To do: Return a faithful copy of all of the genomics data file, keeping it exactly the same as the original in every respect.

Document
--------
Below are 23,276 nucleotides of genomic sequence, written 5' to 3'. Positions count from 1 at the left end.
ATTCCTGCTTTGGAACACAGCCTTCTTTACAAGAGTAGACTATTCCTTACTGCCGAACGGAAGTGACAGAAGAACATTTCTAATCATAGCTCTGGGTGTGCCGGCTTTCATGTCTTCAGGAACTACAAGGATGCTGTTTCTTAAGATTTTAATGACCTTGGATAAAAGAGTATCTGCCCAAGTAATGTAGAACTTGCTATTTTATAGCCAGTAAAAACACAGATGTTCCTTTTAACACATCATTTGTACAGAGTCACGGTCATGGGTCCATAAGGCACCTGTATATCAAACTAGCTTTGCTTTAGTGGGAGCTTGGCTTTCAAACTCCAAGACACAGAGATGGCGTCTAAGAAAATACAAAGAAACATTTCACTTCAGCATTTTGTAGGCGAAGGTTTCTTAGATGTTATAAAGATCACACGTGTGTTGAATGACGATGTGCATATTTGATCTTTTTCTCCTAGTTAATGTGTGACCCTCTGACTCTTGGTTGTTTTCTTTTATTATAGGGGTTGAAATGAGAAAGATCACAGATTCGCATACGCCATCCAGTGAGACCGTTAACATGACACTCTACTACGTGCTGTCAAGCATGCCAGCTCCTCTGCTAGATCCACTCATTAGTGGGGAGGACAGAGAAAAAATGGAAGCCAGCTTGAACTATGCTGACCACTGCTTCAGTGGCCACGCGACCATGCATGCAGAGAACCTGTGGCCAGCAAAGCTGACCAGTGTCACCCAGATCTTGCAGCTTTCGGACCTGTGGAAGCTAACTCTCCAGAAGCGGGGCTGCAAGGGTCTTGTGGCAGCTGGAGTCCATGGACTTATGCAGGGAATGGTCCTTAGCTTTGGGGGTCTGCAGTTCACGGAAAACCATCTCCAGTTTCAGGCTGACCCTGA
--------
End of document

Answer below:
Below are 23,276 nucleotides of genomic sequence, written 5' to 3'. Positions count from 1 at the left end.
ATTCCTGCTTTGGAACACAGCCTTCTTTACAAGAGTAGACTATTCCTTACTGCCGAACGGAAGTGACAGAAGAACATTTCTAATCATAGCTCTGGGTGTGCCGGCTTTCATGTCTTCAGGAACTACAAGGATGCTGTTTCTTAAGATTTTAATGACCTTGGATAAAAGAGTATCTGCCCAAGTAATGTAGAACTTGCTATTTTATAGCCAGTAAAAACACAGATGTTCCTTTTAACACATCATTTGTACAGAGTCACGGTCATGGGTCCATAAGGCACCTGTATATCAAACTAGCTTTGCTTTAGTGGGAGCTTGGCTTTCAAACTCCAAGACACAGAGATGGCGTCTAAGAAAATACAAAGAAACATTTCACTTCAGCATTTTGTAGGCGAAGGTTTCTTAGATGTTATAAAGATCACACGTGTGTTGAATGACGATGTGCATATTTGATCTTTTTCTCCTAGTTAATGTGTGACCCTCTGACTCTTGGTTGTTTTCTTTTATTATAGGGGTTGAAATGAGAAAGATCACAGATTCGCATACGCCATCCAGTGAGACCGTTAACATGACACTCTACTACGTGCTGTCAAGCATGCCAGCTCCTCTGCTAGATCCACTCATTAGTGGGGAGGACAGAGAAAAAATGGAAGCCAGCTTGAACTATGCTGACCACTGCTTCAGTGGCCACGCGACCATGCATGCAGAGAACCTGTGGCCAGCAAAGCTGACCAGTGTCACCCAGATCTTGCAGCTTTCGGACCTGTGGAAGCTAACTCTCCAGAAGCGGGGCTGCAAGGGTCTTGTGGCAGCTGGAGTCCATGGACTTATGCAGGGAATGGTCCTTAGCTTTGGGGGTCTGCAGTTCACGGAAAACCATCTCCAGTTTCAGGCTGACCCTGA